Linked by Thom Holwerda on Thu 1st Dec 2011 22:29 UTC
Privacy, Security, Encryption So, this has been causing a bit of a major dungstorm - and rightly so. As it turns out, many carriers are installing a piece of non-removable privacy-invading spyware on their smartphones called CarrierIQ. It doesn't matter whether you have a webOS, Android, BlackBerry or iOS device - carriers install it on all of them. Luckily though, it would appear it really depends on your carrier - smartphones in The Netherlands, for instance, are not infested with CarrierIQ. Update: As John Gruber rightfully points out, ever so verbosely, the headline here isn't particularly well-chosen. The article makes all this clear, but the headline doesn't. It's my birthday today, so my head wasn't totally in it - my apologies! Update II: Just got a statement from an HP spokesperson: "HP does not install nor authorize its partners to embed Carrier IQ on its webOS devices."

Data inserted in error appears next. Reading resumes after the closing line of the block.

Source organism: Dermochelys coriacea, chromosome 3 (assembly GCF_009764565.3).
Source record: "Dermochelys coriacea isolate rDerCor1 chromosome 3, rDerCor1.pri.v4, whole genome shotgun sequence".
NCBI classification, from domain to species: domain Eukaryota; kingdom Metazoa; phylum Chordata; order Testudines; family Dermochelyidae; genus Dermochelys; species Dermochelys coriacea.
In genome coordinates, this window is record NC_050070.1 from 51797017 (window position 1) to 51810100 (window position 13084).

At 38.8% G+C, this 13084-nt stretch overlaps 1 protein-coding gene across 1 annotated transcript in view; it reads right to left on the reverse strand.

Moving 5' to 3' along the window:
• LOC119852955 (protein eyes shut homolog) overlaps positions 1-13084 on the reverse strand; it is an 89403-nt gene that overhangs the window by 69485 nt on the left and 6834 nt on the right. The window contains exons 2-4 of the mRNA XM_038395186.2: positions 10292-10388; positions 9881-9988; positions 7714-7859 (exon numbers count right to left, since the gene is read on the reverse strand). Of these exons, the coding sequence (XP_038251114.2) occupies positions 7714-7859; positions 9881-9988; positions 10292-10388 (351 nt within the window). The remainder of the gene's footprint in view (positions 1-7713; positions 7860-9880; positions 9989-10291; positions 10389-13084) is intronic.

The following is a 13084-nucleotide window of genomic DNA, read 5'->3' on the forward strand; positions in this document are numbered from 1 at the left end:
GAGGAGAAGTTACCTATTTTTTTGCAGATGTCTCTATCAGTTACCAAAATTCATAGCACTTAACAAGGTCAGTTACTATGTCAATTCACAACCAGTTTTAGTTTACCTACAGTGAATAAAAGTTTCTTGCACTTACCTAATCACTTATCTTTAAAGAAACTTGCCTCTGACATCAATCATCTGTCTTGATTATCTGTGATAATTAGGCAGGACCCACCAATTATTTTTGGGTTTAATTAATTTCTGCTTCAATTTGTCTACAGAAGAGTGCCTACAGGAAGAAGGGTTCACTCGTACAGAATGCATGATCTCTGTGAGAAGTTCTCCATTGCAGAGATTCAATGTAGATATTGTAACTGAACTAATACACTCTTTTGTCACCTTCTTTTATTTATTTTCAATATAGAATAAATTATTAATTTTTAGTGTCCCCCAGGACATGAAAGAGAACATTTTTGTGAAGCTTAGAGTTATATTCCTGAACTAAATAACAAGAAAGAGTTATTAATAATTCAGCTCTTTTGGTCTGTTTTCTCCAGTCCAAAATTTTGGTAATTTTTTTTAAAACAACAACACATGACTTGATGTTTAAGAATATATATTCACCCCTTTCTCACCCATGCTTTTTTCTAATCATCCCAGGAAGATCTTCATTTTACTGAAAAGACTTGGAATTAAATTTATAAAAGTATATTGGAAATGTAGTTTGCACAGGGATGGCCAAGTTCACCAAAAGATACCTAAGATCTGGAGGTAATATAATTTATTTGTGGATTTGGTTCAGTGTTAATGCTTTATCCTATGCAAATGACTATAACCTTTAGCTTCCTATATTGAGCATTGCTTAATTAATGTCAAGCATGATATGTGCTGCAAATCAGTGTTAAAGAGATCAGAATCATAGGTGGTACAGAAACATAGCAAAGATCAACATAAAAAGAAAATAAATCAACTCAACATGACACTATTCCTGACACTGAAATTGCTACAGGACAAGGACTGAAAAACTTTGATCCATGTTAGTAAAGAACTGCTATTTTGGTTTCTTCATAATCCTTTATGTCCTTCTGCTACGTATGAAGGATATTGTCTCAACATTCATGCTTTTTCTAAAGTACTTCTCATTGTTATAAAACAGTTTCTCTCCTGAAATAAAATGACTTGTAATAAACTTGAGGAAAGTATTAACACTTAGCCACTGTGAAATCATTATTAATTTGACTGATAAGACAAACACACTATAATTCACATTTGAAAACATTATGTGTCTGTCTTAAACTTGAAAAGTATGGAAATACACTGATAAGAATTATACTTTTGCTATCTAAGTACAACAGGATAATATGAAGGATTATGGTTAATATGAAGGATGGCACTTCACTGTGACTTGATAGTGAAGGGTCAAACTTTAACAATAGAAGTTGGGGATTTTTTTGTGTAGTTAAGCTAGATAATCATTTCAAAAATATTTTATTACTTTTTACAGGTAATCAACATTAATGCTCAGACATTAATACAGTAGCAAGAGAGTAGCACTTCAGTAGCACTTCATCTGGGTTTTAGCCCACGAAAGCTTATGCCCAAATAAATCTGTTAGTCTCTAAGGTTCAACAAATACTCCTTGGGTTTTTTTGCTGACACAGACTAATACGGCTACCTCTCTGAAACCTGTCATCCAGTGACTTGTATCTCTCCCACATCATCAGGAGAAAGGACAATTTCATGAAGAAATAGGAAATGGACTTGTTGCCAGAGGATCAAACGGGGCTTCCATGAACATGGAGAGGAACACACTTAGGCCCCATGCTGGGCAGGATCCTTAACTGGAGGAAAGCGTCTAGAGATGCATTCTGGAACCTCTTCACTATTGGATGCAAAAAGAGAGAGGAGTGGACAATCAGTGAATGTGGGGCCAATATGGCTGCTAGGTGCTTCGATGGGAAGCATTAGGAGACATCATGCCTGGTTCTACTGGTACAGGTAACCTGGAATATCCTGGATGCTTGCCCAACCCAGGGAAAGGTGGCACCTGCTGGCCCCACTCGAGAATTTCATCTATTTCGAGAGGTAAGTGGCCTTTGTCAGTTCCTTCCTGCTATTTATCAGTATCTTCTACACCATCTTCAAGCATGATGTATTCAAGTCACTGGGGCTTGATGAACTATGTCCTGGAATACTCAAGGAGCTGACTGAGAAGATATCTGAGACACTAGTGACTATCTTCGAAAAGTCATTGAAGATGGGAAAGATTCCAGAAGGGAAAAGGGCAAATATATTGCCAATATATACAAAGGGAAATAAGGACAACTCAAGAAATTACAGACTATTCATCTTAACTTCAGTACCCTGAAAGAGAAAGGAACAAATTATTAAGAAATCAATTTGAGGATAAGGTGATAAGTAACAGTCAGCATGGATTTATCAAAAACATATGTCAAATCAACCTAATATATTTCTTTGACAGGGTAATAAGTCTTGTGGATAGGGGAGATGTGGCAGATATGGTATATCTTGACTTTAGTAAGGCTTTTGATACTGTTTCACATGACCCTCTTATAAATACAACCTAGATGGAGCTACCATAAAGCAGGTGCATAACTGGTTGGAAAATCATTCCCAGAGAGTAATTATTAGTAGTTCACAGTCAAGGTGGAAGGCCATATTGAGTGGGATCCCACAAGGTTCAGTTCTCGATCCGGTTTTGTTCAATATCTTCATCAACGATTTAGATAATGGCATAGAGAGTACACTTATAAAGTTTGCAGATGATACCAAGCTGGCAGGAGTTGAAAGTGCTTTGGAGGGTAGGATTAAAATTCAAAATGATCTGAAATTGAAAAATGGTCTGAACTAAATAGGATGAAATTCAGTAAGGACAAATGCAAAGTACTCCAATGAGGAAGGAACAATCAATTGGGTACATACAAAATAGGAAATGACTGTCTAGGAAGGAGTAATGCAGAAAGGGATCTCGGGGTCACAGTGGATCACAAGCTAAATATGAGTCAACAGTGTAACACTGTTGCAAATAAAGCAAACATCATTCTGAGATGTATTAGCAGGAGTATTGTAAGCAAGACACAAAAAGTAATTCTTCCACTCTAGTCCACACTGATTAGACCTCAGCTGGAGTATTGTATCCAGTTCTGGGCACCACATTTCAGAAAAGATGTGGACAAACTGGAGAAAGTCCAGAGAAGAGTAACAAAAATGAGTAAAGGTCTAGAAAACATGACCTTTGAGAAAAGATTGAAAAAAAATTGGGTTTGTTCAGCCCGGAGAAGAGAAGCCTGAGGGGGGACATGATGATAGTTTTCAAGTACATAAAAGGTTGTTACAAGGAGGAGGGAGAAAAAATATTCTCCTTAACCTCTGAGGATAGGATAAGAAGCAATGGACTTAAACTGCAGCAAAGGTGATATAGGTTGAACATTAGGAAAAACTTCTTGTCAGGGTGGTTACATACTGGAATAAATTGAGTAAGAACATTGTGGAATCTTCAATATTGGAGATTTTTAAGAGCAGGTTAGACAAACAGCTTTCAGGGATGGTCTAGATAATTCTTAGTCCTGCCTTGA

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RE: Comment by MOS6510
by NathanHill on Thu 1st Dec 2011 17:48 UTC in reply to "Comment by MOS6510"
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As an iOS user, I'm certainly glad that it wasn't nearly as serious a (potential) threat as on some Android devices, but it still makes me nervous.

I think taking anonymous logs and statistics is probably helpful to companies who are genuinely looking to improve their services - the thing is, I haven't noticed tons of improvement from AT&T's coverage. Maybe if these companies are collecting this kind of data, it would be helpful if they released some kind of report of how it was helping them provide better services to their customers? A little bit of transparency, maybe?

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